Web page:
By the numbers: Paul Goldschmidt’s half-season away from the D-backs
You didn’t see St. Louis Cardinals slugger Paul Goldschmidt at the MLB All-Star Game in Cleveland this Tuesday.
That’s because he wasn’t an All-Star, and writing these things out in a sentence feels absurd even seven months after the Arizona Diamondbacks dealt their star player for a package of two players who made the 25-man roster, one prospect and a 2019 draft pick.
Goldschmidt was the face of the D-backs and had strung together six straight All-Star seasons. Until this year.
The 31-year-old hasn’t been his old self through 88 games with his new team.
Here is how Goldschmidt has fared in the pre-All-Star section of 2019 and before his St. Louis team hosts Arizona on Friday to begin the second half of the season.
Goldschmidt is batting a career-worst .254 this year, just above his .250 average posted over 48 games in 2011, his debut season in MLB. The first baseman’s second-worst average was in 2012 (.286).
That .769 would be Goldschmidt’s OPS through 331 at-bats, which is easily the worst of his career. Goldschmidt’s OPS in his last six years hasn’t fallen below .900.
With 16 home runs this year, Goldschmidt is projected to smash 29 by the end of the season, a reasonable amount. Where he’s lacking compared to past seasons is in other extra-base hits. After hitting at least 33 doubles in every year since 2012, he’s only hit nine of them this year, projecting him to finish with a (for him) paltry 17 by the end of 2019.
The power hasn’t been there for Goldschmidt this season. His isolated power of .172 — the stat is calculated by subtracting average from slugging percentage — is a career worst.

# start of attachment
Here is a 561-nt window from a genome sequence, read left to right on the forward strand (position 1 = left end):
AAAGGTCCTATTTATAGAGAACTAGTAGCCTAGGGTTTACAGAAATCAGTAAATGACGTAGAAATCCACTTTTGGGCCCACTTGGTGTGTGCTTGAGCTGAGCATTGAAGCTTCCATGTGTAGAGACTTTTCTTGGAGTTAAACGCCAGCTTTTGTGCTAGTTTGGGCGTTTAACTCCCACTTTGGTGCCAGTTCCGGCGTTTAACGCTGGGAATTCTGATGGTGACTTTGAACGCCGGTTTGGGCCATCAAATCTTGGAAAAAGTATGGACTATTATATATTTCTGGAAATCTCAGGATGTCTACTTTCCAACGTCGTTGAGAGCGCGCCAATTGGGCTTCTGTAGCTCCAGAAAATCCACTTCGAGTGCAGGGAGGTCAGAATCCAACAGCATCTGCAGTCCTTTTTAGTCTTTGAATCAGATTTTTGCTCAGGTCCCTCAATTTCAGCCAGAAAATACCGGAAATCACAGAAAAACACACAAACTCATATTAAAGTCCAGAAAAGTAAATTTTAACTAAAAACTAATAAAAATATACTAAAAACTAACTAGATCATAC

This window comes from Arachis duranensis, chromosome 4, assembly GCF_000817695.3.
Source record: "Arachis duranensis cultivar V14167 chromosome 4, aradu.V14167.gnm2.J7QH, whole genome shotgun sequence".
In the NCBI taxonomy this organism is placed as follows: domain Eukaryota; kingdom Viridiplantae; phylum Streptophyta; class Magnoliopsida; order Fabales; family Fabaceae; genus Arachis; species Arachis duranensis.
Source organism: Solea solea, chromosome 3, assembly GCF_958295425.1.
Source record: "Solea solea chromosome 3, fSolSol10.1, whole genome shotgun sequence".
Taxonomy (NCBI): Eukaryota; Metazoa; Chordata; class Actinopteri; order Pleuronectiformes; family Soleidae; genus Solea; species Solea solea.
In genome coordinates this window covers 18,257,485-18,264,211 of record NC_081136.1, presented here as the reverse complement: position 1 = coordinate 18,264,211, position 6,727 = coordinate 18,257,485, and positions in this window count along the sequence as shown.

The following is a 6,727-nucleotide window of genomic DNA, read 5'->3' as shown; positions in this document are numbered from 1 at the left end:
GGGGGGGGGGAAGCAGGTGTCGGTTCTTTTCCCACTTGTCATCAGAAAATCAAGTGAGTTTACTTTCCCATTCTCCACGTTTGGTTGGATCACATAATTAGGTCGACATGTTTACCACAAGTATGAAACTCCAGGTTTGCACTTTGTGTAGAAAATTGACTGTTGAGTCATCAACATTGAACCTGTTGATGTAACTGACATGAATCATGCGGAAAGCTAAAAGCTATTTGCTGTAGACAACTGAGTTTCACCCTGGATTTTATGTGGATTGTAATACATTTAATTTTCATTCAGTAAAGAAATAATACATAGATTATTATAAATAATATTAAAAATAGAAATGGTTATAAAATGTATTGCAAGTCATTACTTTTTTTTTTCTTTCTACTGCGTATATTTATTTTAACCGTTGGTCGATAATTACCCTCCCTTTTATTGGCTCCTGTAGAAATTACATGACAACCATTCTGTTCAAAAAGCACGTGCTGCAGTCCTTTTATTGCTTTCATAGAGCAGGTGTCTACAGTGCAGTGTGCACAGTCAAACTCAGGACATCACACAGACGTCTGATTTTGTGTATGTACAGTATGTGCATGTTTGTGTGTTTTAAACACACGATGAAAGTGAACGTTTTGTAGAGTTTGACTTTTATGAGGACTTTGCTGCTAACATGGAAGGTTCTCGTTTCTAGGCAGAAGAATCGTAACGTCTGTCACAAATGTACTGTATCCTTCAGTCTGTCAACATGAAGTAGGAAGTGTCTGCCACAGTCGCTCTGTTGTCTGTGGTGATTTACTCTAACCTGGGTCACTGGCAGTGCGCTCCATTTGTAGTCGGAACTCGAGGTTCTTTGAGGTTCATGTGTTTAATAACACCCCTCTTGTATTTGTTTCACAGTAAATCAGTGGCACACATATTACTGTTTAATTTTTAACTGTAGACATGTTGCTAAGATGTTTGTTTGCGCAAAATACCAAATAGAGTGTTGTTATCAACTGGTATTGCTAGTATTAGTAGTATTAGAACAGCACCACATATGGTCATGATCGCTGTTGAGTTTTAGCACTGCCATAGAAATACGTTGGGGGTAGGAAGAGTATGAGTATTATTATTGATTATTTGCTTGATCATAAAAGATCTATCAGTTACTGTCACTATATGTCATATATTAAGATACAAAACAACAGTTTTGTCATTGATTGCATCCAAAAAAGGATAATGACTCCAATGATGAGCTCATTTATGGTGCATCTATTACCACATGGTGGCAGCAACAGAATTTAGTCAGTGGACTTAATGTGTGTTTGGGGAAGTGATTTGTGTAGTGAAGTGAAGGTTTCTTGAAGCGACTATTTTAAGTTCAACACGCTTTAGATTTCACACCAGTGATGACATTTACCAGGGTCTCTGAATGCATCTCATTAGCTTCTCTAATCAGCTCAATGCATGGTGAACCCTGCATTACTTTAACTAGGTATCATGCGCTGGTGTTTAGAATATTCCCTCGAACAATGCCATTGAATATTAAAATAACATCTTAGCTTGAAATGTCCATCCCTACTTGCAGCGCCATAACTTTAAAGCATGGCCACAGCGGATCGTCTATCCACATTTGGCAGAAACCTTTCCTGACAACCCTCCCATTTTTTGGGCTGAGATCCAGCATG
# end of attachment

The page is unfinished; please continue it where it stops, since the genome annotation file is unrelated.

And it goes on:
Striking out 25.7% of the time, Goldschmidt’s K-rate has increased year-to-year over the last two seasons. He struck out 29.9% of the time as a rookie but after that kept it at or below 23% until 2018.
Goldschmidt, considered one of the best base-running first basemen in MLB, managed just seven stolen bases in his final year with the D-backs, a drop-off from the 23.7 per season he averaged from 2015-17. This year, he’s not been the same threat on the basepaths with no stolen bases on the year. He’s only been caught once as well.
Despite putting wood on the ball, Goldschmidt hasn’t found great success. His BABIP (batting average on balls in play) is a career-low .312, having fallen off drastically from .359 last season.
Goldschmidt owns a career-high flyball percentage of 38, and he’s not hitting too many line drives, either (19.7%, which is second-worst in his career).
Though he entered the All-Star break with the majority of his action in the two-hole for the Cardinals, Goldschmidt has recently slid back to fourth in the batting order. In eight games batting fourth, he’s slashing .300/.382/567. The first baseman has played 55 games in the two-hole (.266/.359/.439), 22 games batting third (.202/.280/.310) and just three games at seventh (.333/.500/1.33).
Has he turned the corner? In 22 at-bats in the month of July, Goldschmidt has gone 8-for-22 (.364) with two doubles, two home runs, six RBI and three walks with seven strikeouts.